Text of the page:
We wish the words could be burned into the heart of every child of God. Each one has a post of duty. There is a place in the home, church, social life and state that we should occupy. There is a spot in pulpit or pew, in prayer or class meeting, in Sunday-school or mission, in sick room or slum, in hospital or prison, where we should be. There is a place of duty where God wants us to be, and when conscience or the Spirit takes up the roll call, He wants us to say, "Here." Not to be there means, not simply personal forfeiture of divine favor and future reward, but loss to the cause of God, and calamity to the souls we might have benefited.
There never was a great work done for souls on earth but a certain number of men stood in their places. Temptations came thick and fast to wile them away. People said their position was needless and ridiculous. The night of waiting was long. The camp fires of the enemy were many. The heart of the watchers at times grew faint, but nevertheless they stood.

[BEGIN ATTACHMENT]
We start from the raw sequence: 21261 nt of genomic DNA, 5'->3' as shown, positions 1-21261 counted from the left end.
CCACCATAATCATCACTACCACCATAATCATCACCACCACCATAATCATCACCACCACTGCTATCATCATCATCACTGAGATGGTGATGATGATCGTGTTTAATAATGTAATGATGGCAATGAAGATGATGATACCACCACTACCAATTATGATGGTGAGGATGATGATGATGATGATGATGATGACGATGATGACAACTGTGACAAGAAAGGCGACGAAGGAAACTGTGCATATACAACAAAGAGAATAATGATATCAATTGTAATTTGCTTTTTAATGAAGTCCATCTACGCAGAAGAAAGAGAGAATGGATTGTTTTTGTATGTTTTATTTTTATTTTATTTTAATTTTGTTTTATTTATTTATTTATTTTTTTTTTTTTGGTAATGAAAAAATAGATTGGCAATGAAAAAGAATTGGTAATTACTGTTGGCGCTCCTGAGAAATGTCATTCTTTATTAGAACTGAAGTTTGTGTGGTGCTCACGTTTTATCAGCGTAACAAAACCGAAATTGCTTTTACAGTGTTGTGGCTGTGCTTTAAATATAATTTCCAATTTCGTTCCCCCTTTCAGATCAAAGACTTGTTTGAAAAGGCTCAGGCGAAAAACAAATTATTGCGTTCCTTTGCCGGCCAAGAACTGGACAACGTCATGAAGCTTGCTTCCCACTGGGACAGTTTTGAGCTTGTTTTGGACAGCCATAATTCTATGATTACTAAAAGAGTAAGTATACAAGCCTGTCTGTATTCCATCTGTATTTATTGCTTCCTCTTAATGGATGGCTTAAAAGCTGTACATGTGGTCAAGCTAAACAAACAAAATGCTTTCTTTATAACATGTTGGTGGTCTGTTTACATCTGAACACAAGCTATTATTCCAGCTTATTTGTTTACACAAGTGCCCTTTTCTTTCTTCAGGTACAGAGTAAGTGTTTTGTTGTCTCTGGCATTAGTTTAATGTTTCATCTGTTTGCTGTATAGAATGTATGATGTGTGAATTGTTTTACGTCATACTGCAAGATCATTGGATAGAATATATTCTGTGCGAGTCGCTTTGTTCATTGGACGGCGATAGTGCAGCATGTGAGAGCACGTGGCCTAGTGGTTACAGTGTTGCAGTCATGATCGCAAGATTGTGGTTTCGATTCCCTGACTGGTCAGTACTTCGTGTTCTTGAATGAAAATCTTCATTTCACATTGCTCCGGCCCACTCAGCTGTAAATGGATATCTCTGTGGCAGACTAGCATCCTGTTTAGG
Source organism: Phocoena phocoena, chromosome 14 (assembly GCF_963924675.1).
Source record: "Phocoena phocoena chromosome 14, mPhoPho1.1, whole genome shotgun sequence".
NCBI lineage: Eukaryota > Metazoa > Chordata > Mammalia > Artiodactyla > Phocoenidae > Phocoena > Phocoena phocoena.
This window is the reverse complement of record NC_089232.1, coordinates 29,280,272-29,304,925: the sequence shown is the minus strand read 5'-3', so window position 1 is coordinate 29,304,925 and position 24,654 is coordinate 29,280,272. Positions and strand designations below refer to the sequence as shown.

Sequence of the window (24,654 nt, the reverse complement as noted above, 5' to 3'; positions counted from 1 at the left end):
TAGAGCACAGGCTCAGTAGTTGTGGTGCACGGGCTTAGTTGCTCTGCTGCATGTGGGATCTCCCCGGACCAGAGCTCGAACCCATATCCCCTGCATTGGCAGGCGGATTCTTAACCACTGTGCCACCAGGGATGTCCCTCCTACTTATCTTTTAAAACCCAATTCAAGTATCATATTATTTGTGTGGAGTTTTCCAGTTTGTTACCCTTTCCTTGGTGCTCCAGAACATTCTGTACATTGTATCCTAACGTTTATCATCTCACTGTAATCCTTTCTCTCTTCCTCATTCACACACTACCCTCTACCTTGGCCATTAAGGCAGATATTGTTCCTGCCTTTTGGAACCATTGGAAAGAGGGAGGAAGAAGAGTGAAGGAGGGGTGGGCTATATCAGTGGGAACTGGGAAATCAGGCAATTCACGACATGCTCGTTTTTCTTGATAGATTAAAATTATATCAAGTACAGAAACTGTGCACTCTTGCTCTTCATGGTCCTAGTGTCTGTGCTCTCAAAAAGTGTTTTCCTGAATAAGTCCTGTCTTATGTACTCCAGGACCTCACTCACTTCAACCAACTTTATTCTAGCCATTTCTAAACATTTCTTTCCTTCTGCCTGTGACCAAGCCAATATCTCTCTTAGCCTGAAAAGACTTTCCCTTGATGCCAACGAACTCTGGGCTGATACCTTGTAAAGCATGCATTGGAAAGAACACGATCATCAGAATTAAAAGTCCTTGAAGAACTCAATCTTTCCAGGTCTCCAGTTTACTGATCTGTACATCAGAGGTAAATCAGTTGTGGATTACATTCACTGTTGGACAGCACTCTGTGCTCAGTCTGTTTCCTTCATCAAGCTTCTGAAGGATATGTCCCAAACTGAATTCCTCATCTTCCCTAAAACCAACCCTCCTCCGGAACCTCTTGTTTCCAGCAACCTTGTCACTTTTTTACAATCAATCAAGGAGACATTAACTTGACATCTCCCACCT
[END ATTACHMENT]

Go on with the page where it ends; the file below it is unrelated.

Such faithfulness is one of the human factors that God can use. It is never without its power. May we take the lesson home.
A second fact was that they "blew their trumpets."
One can readily imagine the panic which seized upon the hearts of the Midianites when from their different quarters they heard as many hundreds of trumpets blare forth in the night. The shock was terrible, confusion reigned, and the flight at once began.